The post was established around 1330, when a squadron of ships was set up to patrol the "Gulf of Venice" (as the Adriatic Sea was known to the Venetians) and provide protection for commerce there. Neither the squadron nor the post of Captain were permanent in the sense of a modern, standing formation. Every winter, the standing committees of the Great Council of Venice established the annual orders for the so-called "guard fleet", or "fleet of the Gulf". The Great Council then voted on the proposals, the size of the fleet, and the appointment of a Captain of the Gulf and the captains (sopracomiti) for the galleys to be outfitted in Venice. The commanders of the galleys equipped by Venetian colonies were decided by the local colonists. In the 16th century, the Captain of the Gulf, at the head of a squadron that in peacetime numbered 7 to 12 galleys, patrolled the seas around the Venetian Ionian Islands.
In wartime, the Great Council authorized the creation of a fleet under the Captain-General of the Sea, who led the fleet on overseas campaigns, e.g. in the Aegean Sea or the Levant; the Captain of the Gulf and all other naval commanders were then placed under the Captain-General's orders. In battle, the Captain of the Gulf usually commanded one of the wings of the Venetian fleet, or the vanguard.
When the Venetian navy acquired ships of the line in the late 17th century, the Captain of the Gulf remained as one of the senior commanders (Capi da Mar) who led the squadrons of the galley fleet (armata sottile), along with the Provveditore d'Armata, the Capitano delle galeazze and the Governatore dei condannati. Towards the end of the Republic, the Captain of the Gulf had his base at Cattaro. Like all Capi da Mar, he hoisted his ensign on a bastard galley, with striped red-and-white sails and tents. As his distinctive signs, the flagship of the Captain of the Gulf carried a single lantern and the standard of Saint Mark on a plain-topped staff aft, and on the foremast a square ensign of Saint Mark.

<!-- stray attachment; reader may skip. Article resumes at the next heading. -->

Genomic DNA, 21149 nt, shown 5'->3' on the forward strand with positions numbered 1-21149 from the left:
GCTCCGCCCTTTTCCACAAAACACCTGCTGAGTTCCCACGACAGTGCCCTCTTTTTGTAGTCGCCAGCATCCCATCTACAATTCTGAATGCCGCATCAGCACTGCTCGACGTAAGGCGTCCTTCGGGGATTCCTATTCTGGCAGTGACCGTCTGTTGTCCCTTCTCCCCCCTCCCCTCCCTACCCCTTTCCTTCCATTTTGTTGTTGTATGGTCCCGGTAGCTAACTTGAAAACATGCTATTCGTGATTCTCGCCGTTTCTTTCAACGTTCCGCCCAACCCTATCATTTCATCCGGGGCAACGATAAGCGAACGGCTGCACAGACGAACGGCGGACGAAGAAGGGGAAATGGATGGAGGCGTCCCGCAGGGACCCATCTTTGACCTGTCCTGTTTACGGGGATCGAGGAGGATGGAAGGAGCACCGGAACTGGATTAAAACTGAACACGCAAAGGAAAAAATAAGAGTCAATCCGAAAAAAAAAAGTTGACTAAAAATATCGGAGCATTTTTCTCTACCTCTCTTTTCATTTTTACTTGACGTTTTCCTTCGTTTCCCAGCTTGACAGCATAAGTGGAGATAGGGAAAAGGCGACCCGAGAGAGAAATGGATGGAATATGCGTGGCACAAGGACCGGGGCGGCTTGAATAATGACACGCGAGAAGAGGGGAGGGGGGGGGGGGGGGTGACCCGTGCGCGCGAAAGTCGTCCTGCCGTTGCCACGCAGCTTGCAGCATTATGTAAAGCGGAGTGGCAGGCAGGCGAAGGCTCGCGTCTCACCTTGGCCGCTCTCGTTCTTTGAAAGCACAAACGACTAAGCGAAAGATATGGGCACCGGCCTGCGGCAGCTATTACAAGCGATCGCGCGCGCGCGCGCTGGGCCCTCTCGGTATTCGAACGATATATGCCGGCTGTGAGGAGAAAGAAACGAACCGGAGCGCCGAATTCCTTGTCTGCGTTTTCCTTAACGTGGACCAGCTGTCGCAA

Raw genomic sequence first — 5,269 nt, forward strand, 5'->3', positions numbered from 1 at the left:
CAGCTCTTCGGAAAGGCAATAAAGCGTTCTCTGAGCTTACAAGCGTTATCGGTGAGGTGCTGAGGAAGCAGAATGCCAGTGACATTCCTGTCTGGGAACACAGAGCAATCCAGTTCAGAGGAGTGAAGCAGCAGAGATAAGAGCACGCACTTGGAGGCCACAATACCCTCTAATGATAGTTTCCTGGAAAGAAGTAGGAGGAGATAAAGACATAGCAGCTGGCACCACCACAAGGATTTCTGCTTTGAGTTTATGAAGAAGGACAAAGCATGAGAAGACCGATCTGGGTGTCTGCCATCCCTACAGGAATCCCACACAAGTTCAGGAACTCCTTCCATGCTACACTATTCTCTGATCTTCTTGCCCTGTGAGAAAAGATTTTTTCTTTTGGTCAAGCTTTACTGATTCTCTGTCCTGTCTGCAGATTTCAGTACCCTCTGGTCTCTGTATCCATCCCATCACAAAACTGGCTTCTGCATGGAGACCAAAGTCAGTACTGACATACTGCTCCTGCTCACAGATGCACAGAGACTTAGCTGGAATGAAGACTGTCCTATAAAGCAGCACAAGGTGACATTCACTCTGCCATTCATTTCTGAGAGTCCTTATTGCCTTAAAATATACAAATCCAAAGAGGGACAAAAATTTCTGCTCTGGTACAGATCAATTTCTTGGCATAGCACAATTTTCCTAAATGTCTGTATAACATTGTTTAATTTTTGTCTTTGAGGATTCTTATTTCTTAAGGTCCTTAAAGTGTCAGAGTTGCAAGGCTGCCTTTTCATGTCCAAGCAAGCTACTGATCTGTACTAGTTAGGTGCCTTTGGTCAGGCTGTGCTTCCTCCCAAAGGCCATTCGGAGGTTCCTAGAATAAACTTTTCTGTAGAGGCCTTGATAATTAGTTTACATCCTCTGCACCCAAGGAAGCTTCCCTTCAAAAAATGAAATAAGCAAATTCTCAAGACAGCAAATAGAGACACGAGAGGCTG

His staff included a chancellor (cancelliere) or a secretary nominated by the Council of Ten, an adjutant (ammiraglio),[a] a quartermaster (sopramasser), and a standard-bearer. For his personal service he had a head of household (maestro di casa), a steward (scalco), a cook (cuoco), a wine steward (canever), and two orderlies (fanti di pizzuol). In addition he had at his disposal a boat (felucca) with twelve boatsmen (caiccheri) and a rowed frigate with a captain (padrone), two steersmen (timonieri), two artillerymen (bombardieri) and 18 rowers (galeotti).
- The ammiraglio was an experienced naval officer who combined the functions of adjutant, chief of staff, signals officer and inspector of the squadron; he might also be called upon to lead shore detachments.
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